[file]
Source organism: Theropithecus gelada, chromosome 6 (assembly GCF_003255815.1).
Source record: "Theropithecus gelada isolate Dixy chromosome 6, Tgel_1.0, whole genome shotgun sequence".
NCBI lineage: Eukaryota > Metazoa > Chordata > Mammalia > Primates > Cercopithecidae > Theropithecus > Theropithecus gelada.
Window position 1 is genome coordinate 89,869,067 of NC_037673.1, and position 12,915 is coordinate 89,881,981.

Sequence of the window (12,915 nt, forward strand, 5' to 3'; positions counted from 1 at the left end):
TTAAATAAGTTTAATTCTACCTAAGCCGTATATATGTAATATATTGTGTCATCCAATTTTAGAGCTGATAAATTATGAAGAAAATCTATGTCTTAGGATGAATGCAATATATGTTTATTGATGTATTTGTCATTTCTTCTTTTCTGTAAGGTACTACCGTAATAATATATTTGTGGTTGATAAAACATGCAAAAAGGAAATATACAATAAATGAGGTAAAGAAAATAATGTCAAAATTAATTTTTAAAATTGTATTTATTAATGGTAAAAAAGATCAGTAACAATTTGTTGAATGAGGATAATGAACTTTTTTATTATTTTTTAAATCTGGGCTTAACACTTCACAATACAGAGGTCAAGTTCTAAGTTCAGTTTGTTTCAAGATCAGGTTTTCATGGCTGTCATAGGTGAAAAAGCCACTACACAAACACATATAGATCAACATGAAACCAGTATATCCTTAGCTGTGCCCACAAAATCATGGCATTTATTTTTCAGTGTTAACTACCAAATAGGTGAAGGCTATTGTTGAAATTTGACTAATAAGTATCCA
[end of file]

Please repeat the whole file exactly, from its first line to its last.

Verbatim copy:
Source organism: Theropithecus gelada, chromosome 6 (assembly GCF_003255815.1).
Source record: "Theropithecus gelada isolate Dixy chromosome 6, Tgel_1.0, whole genome shotgun sequence".
NCBI lineage: Eukaryota > Metazoa > Chordata > Mammalia > Primates > Cercopithecidae > Theropithecus > Theropithecus gelada.
Window position 1 is genome coordinate 89,869,067 of NC_037673.1, and position 12,915 is coordinate 89,881,981.

Sequence of the window (12,915 nt, forward strand, 5' to 3'; positions counted from 1 at the left end):
TTAAATAAGTTTAATTCTACCTAAGCCGTATATATGTAATATATTGTGTCATCCAATTTTAGAGCTGATAAATTATGAAGAAAATCTATGTCTTAGGATGAATGCAATATATGTTTATTGATGTATTTGTCATTTCTTCTTTTCTGTAAGGTACTACCGTAATAATATATTTGTGGTTGATAAAACATGCAAAAAGGAAATATACAATAAATGAGGTAAAGAAAATAATGTCAAAATTAATTTTTAAAATTGTATTTATTAATGGTAAAAAAGATCAGTAACAATTTGTTGAATGAGGATAATGAACTTTTTTATTATTTTTTAAATCTGGGCTTAACACTTCACAATACAGAGGTCAAGTTCTAAGTTCAGTTTGTTTCAAGATCAGGTTTTCATGGCTGTCATAGGTGAAAAAGCCACTACACAAACACATATAGATCAACATGAAACCAGTATATCCTTAGCTGTGCCCACAAAATCATGGCATTTATTTTTCAGTGTTAACTACCAAATAGGTGAAGGCTATTGTTGAAATTTGACTAATAAGTATCCA